The Consequences of Cyberbullying

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  • 0:04 What Is Cyberbullying?
  • 0:52 Legal Consequences
  • 3:06 Socio-emotional Consequences
  • 4:29 Academic Consequences
  • 5:08 Lesson Summary
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Lesson Transcript
Instructor: Amanda Robb

Amanda holds a Masters in Science from Tufts Medical School in Cellular and Molecular Physiology. She has taught high school Biology and Physics for 8 years.

In this lesson, we'll cover both the legal ramifications and the responsibility of teachers and staff when they receive reports of cyberbullying. We'll also look at the emotional and academic consequences for students.

What Is Cyberbullying?

In your social studies class, you notice that James has been withdrawn lately. He sits in the back of class with his hood up and doesn't talk to anyone. Later, in the hallway, you see a group of girls taunting him with a picture from social media. You move over to intervene, but the girls walk away and James insists that nothing's wrong. Some students, however, start showing a series of exchanges humiliating James online. What do you do? You think this might be cyberbullying, so you decide to report it to your principle.

Cyberbullying is the process of exerting power over another person online to induce emotional harm. What happens if you discover cyberbullying? That's what we're going to be covering today, the consequences of bullying. To start, let's take a closer look at what happens in the school and the legal responsibilities you have as an adult.

Legal Consequences

Every state has its own bullying laws, and, as a teacher, you're required to comply with them. Although there are no federal laws directly covering bullying, the federal government does outline the main points that should be covered in state bullying laws. Each state should include the purpose of the law and what behavior falls under the law, as well as procedures for monitoring, reporting, and the intended consequences.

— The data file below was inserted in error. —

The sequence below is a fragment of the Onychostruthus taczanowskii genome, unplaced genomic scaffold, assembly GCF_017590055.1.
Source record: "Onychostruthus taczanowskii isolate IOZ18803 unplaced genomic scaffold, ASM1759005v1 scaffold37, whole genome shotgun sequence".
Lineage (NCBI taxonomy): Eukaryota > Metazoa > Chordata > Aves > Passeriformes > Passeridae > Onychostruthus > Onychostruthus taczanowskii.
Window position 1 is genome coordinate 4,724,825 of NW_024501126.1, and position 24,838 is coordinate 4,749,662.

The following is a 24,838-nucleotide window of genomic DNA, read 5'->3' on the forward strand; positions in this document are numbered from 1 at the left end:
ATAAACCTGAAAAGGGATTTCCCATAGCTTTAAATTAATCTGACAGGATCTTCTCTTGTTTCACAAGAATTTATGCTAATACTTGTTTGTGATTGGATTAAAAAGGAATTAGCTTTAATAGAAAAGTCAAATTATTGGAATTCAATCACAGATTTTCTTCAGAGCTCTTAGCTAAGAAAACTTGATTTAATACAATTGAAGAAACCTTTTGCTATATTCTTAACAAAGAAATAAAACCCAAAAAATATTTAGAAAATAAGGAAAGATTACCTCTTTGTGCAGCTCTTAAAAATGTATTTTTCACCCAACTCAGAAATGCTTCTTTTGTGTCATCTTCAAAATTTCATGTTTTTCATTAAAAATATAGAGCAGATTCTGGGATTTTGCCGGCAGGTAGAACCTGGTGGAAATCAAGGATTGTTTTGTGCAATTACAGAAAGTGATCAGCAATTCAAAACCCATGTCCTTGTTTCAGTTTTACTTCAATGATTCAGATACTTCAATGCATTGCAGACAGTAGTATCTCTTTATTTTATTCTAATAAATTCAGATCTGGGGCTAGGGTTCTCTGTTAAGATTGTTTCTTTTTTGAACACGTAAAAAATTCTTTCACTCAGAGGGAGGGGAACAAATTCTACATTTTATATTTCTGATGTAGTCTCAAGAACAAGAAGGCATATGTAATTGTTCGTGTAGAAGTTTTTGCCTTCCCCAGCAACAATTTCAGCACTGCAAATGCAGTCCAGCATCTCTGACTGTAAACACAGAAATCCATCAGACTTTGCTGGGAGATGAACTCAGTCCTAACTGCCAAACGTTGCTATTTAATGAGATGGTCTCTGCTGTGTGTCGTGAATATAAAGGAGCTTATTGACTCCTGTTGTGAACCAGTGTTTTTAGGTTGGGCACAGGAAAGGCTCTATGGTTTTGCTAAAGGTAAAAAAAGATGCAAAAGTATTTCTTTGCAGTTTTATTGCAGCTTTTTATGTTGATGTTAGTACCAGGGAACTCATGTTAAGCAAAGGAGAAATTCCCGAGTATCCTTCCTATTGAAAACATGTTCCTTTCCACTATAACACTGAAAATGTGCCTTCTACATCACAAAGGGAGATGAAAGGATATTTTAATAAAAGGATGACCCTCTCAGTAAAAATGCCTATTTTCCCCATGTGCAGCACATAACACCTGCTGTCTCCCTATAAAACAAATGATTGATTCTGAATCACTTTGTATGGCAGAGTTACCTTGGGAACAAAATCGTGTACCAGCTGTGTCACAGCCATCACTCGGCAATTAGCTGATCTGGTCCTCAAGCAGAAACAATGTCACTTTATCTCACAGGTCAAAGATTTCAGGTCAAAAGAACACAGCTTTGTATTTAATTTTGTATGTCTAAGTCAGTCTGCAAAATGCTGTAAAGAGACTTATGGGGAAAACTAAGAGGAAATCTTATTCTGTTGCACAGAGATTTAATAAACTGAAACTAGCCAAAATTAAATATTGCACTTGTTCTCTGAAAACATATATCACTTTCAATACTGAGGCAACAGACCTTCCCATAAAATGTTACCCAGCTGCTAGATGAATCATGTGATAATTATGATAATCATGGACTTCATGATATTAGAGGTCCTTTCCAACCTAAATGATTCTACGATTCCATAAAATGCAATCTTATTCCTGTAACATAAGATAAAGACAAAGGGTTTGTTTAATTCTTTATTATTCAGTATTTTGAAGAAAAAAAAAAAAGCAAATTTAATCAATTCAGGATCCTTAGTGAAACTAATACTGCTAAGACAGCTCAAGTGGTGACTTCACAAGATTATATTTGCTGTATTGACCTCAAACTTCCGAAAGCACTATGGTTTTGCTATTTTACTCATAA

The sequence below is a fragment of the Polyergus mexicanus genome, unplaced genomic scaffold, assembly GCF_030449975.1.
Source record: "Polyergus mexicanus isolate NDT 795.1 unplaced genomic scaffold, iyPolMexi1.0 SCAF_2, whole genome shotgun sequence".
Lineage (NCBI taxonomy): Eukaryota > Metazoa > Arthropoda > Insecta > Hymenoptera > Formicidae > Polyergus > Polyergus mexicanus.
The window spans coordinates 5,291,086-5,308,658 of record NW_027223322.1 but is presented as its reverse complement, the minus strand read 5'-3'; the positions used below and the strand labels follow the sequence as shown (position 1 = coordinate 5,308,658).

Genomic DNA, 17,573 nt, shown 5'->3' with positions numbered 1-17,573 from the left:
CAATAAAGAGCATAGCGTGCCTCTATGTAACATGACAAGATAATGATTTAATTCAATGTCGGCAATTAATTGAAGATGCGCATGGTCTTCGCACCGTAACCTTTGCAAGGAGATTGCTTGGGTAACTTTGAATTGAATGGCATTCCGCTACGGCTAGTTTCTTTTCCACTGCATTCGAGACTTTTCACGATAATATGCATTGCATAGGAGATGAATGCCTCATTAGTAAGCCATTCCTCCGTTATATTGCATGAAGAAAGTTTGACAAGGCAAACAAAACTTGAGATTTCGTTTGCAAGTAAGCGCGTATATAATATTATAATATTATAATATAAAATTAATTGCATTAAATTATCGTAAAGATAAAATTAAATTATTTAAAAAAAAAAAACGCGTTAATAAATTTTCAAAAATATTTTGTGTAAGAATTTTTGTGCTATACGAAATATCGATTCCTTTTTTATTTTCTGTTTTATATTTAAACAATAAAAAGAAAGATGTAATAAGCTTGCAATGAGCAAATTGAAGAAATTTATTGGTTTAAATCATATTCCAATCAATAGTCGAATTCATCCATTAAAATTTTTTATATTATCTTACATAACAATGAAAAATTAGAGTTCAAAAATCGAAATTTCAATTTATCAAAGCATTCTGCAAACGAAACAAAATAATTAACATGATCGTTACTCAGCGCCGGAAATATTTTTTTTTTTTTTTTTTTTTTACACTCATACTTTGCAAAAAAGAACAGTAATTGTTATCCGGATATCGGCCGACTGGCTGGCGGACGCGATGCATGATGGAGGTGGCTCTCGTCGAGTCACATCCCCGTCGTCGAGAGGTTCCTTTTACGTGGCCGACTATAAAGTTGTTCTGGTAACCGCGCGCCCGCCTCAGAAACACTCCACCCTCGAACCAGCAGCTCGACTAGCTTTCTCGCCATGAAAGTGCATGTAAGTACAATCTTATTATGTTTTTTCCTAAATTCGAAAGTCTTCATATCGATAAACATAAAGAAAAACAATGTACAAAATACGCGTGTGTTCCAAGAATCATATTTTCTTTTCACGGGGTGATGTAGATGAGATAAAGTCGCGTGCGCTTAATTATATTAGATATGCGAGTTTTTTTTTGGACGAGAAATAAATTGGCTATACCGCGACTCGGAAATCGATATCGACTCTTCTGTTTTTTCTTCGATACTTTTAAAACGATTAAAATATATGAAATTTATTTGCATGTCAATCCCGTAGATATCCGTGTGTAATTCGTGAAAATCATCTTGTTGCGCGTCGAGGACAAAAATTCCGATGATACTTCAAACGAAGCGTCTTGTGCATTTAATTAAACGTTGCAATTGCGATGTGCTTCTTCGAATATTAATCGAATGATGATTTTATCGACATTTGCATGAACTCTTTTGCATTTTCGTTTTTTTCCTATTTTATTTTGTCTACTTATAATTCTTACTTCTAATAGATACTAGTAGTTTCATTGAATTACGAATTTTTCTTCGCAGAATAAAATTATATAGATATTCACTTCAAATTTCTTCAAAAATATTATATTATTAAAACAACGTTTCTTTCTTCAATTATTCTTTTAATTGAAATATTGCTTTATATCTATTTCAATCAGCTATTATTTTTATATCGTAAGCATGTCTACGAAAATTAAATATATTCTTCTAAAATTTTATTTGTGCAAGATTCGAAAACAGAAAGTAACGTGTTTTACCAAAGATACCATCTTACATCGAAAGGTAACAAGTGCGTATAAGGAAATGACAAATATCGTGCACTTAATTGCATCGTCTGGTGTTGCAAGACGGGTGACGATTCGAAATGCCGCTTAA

As of 2016, all states have laws against bullying, but only 23 states have laws that explicitly describe cyberbullying. Some, however, include 'electronic harassment' as a form of bullying without categorizing it as cyberbullying.

It's up to the state to decide what consequences are needed and to the school to implement them. Under state law, all schools must investigate reports of bullying quickly and thoroughly, and many are required to have a clear system on reporting incidents. Schools also are required to be trained in bullying prevention and spreading awareness among students.

During an incident, any party involved should be interviewed. Some schools have a zero tolerance policy, where even a first offense in bullying is treated with extreme consequences, like suspension, expulsion, or pressing criminal charges. Such policies, however, have generally been found to be ineffective in preventing unwanted behavior, including bullying. Bullies often have their own emotional problems and are using bullying to manage them. Therefore, counseling for all parties involved, followed by rehabilitation, is a more effective consequence for bullies.

A few bullying cases do fall under federal discriminatory harassment laws. These laws protect people from being harassed due to sexual orientation, gender, religion, disabilities, or race. In these cases, the school must investigate immediately, provide a safe environment for the victim, and take measures to prevent retaliation.

A few bullying cases will also have criminal consequences. Any case involving a direct threat of violence, hate crimes, or child pornography must be reported to the police immediately. This can happen frequently during cyberbullying, since adolescents may send each other inappropriate text messages, which can get easily shared on the Internet. An adolescent sending a topless photograph to her boyfriend may soon find herself in trouble with the law.

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